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I haven't really had time to sit and blog about everyday homeschooling life. πŸ™‚ With the end of the year, I had to catch up on entering our receipts into Quicken. Not a fun job, but necessary so we can see where we are spending our money. I realized this year that we use PayPal a lot and it is a pain to itemize in Quicken.

Anyway...

This week we, really the kids, are doing better with getting back into their routine.

I am having MaryEllen do half lessons of math (Saxon 65) because her error rate was pretty high. She was missing around 6 problems per lesson. Most of her errors were not from misunderstanding the work, but from not paying attention to detail. She would write problems down wrong or forget a step and sometimes miscalculate.

Last week and this week thus far, she has had no errors. πŸ™‚ I told her to slow down and to recheck her work after doing five problems (got that idea from the Robinson Curriculum YahooGroup). I am not sure how long I will have her do it this way, but it has put a boost in her confidence.

Writing is coming along. Next month she will do the Writing Course again. Dr. Lybrand recommends the student redo it every semester. RC has the student write a page a day, an hour in upper grades. I require MaryEllen to writeΒ  a page front and back double-spaced every day. She has done real well with this and sometimes exceeds the one page requirement.

Donnie also writes a page a day, but I only require one side double-spaced. His neatness is improving, especially when he takes his time. He is still working on bring down his tails in the letters p,g,q,y,j. For some reason, he sits them on the line. In time, in time.

I sat down with them about a week ago to go over the reading requirements. We had slipped and were not reading as much as we were suppose to. The kids would ask part way through their reading if they could stop...they had read a chapter and it was long, etc. I gave in too much.

I reminded them that they were to read 2 hours a day. Yip, I got some looks. But I then gave them the public school speech.

'Now remember, if you were in public school you would have a math class, a history class, a science class, a reading class, a writing class, and maybe even a geography class. Each of those classes would last about 40 minutes. Here at home, you get your history, science and geography through reading, and it isn't from a textbook either. I let you read biographies where you actually read about history from those who made history. You read about real places and people that are told in a fun story form.'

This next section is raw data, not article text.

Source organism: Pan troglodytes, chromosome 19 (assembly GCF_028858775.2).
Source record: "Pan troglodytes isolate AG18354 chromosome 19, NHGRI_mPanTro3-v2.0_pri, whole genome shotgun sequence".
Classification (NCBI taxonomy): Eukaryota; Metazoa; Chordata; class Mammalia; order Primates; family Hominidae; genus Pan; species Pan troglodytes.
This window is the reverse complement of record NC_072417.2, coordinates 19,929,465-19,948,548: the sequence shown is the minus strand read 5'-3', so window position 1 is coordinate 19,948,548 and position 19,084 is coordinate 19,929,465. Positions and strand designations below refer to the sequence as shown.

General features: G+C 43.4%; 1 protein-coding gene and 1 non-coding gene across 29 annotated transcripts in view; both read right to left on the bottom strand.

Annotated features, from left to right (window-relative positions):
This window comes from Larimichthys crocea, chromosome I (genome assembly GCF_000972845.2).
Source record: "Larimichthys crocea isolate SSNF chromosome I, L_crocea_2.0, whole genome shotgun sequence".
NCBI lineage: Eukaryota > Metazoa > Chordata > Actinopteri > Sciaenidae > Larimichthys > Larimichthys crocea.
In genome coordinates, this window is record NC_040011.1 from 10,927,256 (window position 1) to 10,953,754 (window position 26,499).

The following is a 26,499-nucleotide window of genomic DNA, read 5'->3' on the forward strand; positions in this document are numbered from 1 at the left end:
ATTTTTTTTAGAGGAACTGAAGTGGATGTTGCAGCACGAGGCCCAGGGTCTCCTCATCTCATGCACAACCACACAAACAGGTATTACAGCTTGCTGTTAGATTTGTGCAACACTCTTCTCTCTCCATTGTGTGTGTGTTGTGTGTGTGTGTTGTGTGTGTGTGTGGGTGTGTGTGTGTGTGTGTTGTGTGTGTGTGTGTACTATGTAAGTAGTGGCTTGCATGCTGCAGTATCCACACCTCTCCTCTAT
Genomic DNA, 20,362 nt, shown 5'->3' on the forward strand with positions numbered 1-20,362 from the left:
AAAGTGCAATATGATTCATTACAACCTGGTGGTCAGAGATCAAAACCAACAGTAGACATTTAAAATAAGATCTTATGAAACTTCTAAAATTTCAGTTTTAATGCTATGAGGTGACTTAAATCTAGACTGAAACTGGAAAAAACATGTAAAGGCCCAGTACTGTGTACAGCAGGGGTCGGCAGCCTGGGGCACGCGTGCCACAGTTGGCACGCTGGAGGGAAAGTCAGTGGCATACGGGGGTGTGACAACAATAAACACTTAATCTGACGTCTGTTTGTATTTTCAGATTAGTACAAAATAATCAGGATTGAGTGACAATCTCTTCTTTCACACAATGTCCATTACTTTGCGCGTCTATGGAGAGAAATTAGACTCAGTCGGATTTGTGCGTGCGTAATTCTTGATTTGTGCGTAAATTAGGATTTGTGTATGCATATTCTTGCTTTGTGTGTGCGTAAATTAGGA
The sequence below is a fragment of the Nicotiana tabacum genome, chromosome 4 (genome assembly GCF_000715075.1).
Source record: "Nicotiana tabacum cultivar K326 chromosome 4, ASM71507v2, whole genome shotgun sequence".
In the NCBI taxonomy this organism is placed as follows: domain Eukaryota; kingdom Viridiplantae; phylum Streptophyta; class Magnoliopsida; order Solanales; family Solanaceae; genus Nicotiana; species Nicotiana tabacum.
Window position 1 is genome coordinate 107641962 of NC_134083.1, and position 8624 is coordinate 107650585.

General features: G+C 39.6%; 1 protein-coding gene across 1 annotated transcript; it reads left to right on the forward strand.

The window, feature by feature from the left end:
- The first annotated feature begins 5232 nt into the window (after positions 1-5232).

I also went on to remind them that they would have vocabulary for each of these classes as well as questions to answer after each chapter. The first half hour of the two hour reading period is spent on vocabulary from the RC curriculum.

MaryEllen asks, 'Mom, what is a textbook?'Β  πŸ™‚ Gotta love it!

Blessings,


3


We are a homeschooling family since the kids were tots. We have mainly eclectic in our studies trying to find our groove. I love the Charlotte Mason, classical and Ruth Beechick styles of education. We have implemented them all, but last year we settled on the Robinson Curriculum.

Here is a synopsis of what you will find in our home.

Our 3r's come from the Robinson Curriculum.

Math ('rithmetic) is Saxon. I started both kids in Saxon 54. MaryEllen is already in Saxon 65 and Donnie is finishing up Saxon 54. They both have done real well with Saxon. The Robinson's way is to have them read the lesson and do all the problems. If they get stuck, they are to go back to the lesson where the concept was taught and reread it and study the problem until they understand it. After they finish their lesson, they are to correct their work. (I do this) They then go back and redo the ones they missed.

Both have surprised me in how they have learned division, fractions, probability and percents on their own! They have hit a few bumps along the way, but it hasn't taken much for them to get over them.


Writing is a combination of things. We started out continuing with our Learning Language Arts Through Literature (LLATL), but have now decided to go more 'robinsons'. I gave my LLATL to my sister and now I am having MaryEllen work on The Writing Course while Donnie is doing copywork and a few lessons here and there from Intermediate Language Lessons.

The Writing Course was developed by a fellow Robinson user who has used it with his own children. MaryEllen has taken to it very well. She listens to the lesson on the laptop and then does the assigned work given to her by Mr. Lybrand. I then check it and we discuss it.

The course is 20 lessons, but these lessons are principles that are then used everyday in her writing. He suggests going through the course every sememster, which we will do.


Reading is also a combination of things. We are not doing the Robinson List per se. I have added a number of titles and taken out a few titles.

I have the kids alternate between a literature selection and a biography.

For the biographies, we are using The Sower Series.

The literature selections come from the Robinson Book List and other books I find. Most have come from The Keepers Of The Faith and the public domain. I also am having Donnie read The Sugar Creek Gang Series. Not all are required, but he and MaryEllen enjoy reading these even during free reading time.

Our Extra Tie-Ins

We do add in a few extra things such as Latin and Bible. I will elaborate in another post. πŸ™‚